The Dubai-based golfer played the links tournament at Carnoustie and says luck can play a big part in scores.
Bain recalls 2007 British Open magical moments and gains
DUBAI // Ross Bain, the Dubai-based Asian Tour golfer, describes his only appearance at the British Open as the most surreal, challenging and wonderful experience of his career.
The Scot believes that this week's event, the 140th time the tournament has been held, will never lose the magic that has surrounded the oldest major.
The best four days of Bain's career came in 2007 at Carnoustie, Scotland, when he made the cut and finished in 45th place, after getting through in qualifying.
Like every other golf fan, Bain will be glued to his television over the next four days as the best players, minus Tiger Woods of course, battle it would at the Royal St George's Club in Sandwich, Kent.
And Bain, 35, expects the memories of his British Open experience, when Padraig Harrington beat Sergio Garcia in a play-off to take the title, to come flooding back this weekend.
"The whole week was great," Bain said. "It's like playing in the [European] Champions League for a footballer.
"When I got to the course on Sunday, which is really early for me, there was nobody about and it was actually quite surreal. The famous greens stands were up and the [British] Open clock was there, but in a funny way it didn't feel like a big tournament.
"Then it crept up on me. As it got closer to Thursday, the crowds got bigger for practice and then it was mayhem. My final practice was with Adam Scott and Geoff Ogilvy and we got some big numbers for that because those guys are top players."
Bain moved to Dubai at the age of five with his parents yet "grew up wanting to play the British Open".
"Along with the US Masters, that was the tournament every golfer wants to be a part of if they are honest," Bain said. "There is so much tradition, so many great winners, and when it starts on the Thursday [today], it's an incredible experience. Then you know it's a big event. The magic around it will never go away. It is quite something when you hear your name being called out on the first tee."
Bain, who played the third round with 2006 Open runner-up Chris DiMarco, finished six over with scores of 74, 72, 71 and 73 to finish as the highest player from the host country.
"The buzz all the way around the course over the four championship days is something you need to experience for yourself," Bain, who won US$29,820 (Dh109,533) in prize money, said. "I loved it.
"It was great that I played pretty solidly and made the weekend. I finished at six over for the tournament, which wasn't too bad given that we had tricky conditions."
Bain's coach for the week on the east coast of Scotland was Wayne Johnson, who is now the director of instruction at Jumeirah Golf Estates in Dubai.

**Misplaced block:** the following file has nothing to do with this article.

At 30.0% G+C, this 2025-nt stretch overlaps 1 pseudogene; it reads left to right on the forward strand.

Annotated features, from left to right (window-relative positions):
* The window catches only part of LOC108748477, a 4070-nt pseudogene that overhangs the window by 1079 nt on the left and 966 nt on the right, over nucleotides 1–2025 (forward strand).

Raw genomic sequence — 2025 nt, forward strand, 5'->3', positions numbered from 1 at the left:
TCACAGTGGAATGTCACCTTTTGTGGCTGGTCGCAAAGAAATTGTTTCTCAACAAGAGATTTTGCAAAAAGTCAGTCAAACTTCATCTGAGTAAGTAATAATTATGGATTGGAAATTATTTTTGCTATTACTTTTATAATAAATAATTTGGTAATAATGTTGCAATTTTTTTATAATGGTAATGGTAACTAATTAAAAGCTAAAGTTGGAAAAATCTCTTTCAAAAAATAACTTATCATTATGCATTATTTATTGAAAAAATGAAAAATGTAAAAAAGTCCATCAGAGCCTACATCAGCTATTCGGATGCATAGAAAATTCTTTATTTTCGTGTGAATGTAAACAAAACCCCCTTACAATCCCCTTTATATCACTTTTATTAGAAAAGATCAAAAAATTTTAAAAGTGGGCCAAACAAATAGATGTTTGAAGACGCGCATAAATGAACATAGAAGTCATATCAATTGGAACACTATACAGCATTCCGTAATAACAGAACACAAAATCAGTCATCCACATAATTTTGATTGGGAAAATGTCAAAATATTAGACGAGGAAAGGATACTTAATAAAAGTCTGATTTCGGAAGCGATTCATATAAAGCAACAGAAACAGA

"All I really said to Ross that week was to go out and play his shots and show people how good he was, which he did," Johnson said.
"It was great being there with him for four days. It was a terrific week. I worked with the great swing coach Butch Harmon and to walk inside the ropes with him during practice was fantastic.
"I went to my first [British] Open as a kid in 1969 and it's always an amazing experience. It will never lose that. The Open Championship, as I call it, is so special. There is nothing else like it."
Bain believes the fact the British Open is always played on a links course makes it one of the toughest examinations in the sport.
It is why, according to Bain, so many first-timers, especially Americans, struggle so much on their first visit to a British coastal course.
"Links golf is so different," Bain said. "The ball stops a lot quicker than a lot of guys are used to and the one part of your game which has to be top-notch is chipping. If you can't get up and down from around the green then you're in trouble."
"I am never one to talk about luck, but if there is one major championship where luck plays its part it is the British Open. Get on the wrong side of the draw and it could do you in. Just look at Rory McIlory last year. His second round was played in the rain and he blew up.
"I got the bad side of the draw on Saturday and lost my way on the back nine. I think I dropped three or four shots. It even happened to Tiger Woods in 2002 at Muirfield when he was at the absolute peak of his powers. The weather came in and took apart his game."
For the first time since 1994 - and only the second since the US Masters began in 1934 - none of the four majors are in the possession of an American. Despite boasting four players in the top 10 rankings, the US can expect that sequence to be continued this weekend, according to Bain and Johnson.
"I can see the winner coming from Europe, " Bain said. "I don't think there is an American in the field who can win. I'd like to see Lee Westwood get one at last, although Rory McIlroy is the man to beat, even if I agree that he should have played since the US Open."
Johnson said: "Rory is the man, but Sandwich is a quirky course and that might suit [Phil] Mickelson. But whoever wins will be remembered forever."